Monday, October 12, 2020

The 4 Minute Mile: Establishing a Framing vs Following Formula

This sensational cover of "Dreams" by Fleetwood Mac is sweeping the Internet:

You see a woman singing (quite well). Me? I see the 4 minute mile. More on that in a moment. First some quick impressions:

1. To cover a song that's been so mind-numbingly overplayed (I was alive in 1977, and just barely survived with sanity intact), and make me listen all the way through - and even like it - is near-miraculous.

2. Professional musician appraisal: this woman is supremely talented. No laser-sharp scalpel of penetrating criticism could find fault with a single note, a single breath. This is Nadia Comăneci territory. Perfect 10.

3. What's more, it's effortless. It's not the sort of effortlessness that comes with hard work, however. This is effortless effortlessness. She was born this way.

That's not to say she hasn't worked. She undoubtedly has. But the perfection you're seeing doesn't stem from that work. It gave her confidence, consistency, versatility, and showed her her own limits. But the perfect timing, perfect pitch, perfect shadings of timbre and feeling? Natural, all of it, goddamn it.
Here, fyi, is another very young singer, with equal natural talent, who works the jazzier side of things.
But for all her talent and subtlety, she has not an iota of creativity. You can replay that video 14,000 times and never pick out a single nuance, intention, or shading you haven't heard a zillion times before. And the tantalizing scraps of emotion, perfectly portrayed, are 100% canned, simulated, faked. She cooly injects heat with scientific precision, like adding a precise quantity of argon gas to a beaker. She even lets us see the machinations. After her most impassioned bursts, she side-eyes the camera with bemused mirth. Fooled you!

Whipping together a grab bag of canned, clichéd moves with easy talent and charismatic delivery is suficient to achieve great things in this world, and I hope she does. But her approach is, alas, hollow and cynical.

If you don't understand, let me shake you up a little. Here's Billie Holiday in 1959, wailing her way through "Strange Fruit", her gutsy original song about lynchings. See if you detect any side-eye to the camera. See if you catch her adorably puncturing her own mock-seriousness. See if there's anything "mock" about this.

Ok, the two songs are extremely dissimilar, so I'm a dork for choosing this as a contrast. But regardless of material, it would not occur to Billie to wink at the camera - "Look at me, acting all emotional!" - because Billie isn't acting. She's genuine. Remember "genuine"?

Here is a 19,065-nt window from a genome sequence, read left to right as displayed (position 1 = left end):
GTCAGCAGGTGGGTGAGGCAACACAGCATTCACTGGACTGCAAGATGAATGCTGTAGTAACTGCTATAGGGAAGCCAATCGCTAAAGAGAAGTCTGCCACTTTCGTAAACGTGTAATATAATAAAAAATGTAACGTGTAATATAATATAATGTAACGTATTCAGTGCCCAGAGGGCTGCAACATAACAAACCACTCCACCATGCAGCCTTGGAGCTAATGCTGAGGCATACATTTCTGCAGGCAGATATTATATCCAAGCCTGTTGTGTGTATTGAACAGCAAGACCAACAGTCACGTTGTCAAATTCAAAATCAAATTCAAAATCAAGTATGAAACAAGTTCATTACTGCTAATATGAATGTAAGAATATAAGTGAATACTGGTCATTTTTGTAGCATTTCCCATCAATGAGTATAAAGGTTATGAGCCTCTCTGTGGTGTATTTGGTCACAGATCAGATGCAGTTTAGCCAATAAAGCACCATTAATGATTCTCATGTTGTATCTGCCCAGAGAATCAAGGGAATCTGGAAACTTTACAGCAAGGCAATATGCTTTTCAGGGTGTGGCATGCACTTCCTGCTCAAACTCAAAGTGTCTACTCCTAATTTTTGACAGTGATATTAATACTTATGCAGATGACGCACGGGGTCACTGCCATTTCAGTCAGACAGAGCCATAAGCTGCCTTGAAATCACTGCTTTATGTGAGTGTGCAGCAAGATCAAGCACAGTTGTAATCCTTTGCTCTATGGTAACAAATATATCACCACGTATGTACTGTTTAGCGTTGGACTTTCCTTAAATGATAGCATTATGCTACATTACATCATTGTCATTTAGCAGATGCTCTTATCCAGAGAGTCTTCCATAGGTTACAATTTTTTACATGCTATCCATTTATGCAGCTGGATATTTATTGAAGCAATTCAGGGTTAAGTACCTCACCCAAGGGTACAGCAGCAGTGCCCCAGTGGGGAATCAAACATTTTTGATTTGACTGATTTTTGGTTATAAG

Stevie Nicks spent years on the road honing her music. By contrast, the post-adolescent in this video likely developed her skills in showers and on school buses. And, to be honest, she kicks Stevie's butt. She does Stevie's thing better than Stevie ever did, and blends in plenty of other singers just as skillfully, pastiching a flawless result via ungodly natural talent and skill.

So here's the big question: How does someone like this kick the butt of someone like that?

Leapfrogging. Efficiency. Roadmaps. The vast difference between devising a formula and following a formula.

Stevie came up with a way of singing that was the organic product of rich life experience and a particular  stream of influences. She distilled it into a unique expression of perspective - a musical framing. And once someone creative establishes a fresh framing, it's much, much easier for people to glom onto it, effortlessly.

If you discovered a door in your home no one had previously noticed, everyone would start passing easily in and out of that doorway with nary a thought. Your genius fostered their ease. Finding and establishing hidden doorways requires vision and commitment. Stevie took years to find her door and to present it contagiously. YouTube woman waltzed through the easy open door.

I'm trying to make a larger point, and don't mean to leave this terrific kid bashed and bloodied. If she didn't have freakish talent, skill, and charisma, none of this would be worth discussing, and I wouldn't have been riveted to my screen. Credit given; hats tipped! But, in the larger picture, it’s posing. She's not doing, she's seeming (same even when she sings her heartfelt original composition about depression). This is the best seeming a seemer could ever seem. But I felt nothing deep or lasting. My perspective wasn't tweaked, much less shifted. There was no galvanization or inspiration. I was merely impressed.

Truly creative people move you more than they impress you, because it's not about them. Inspiration serves you, the observer, whereas admiration solicitation serves only the performer. The latter is like getting trapped in a spider web while the former is liberating.

In 1954, Roger Bannister ran a mile in under 4 minutes. It was a miracle; an accomplishment previously deemed impossible. Yet suddenly everyone could do it (see the progression here).

Suddenly everyone could do it.

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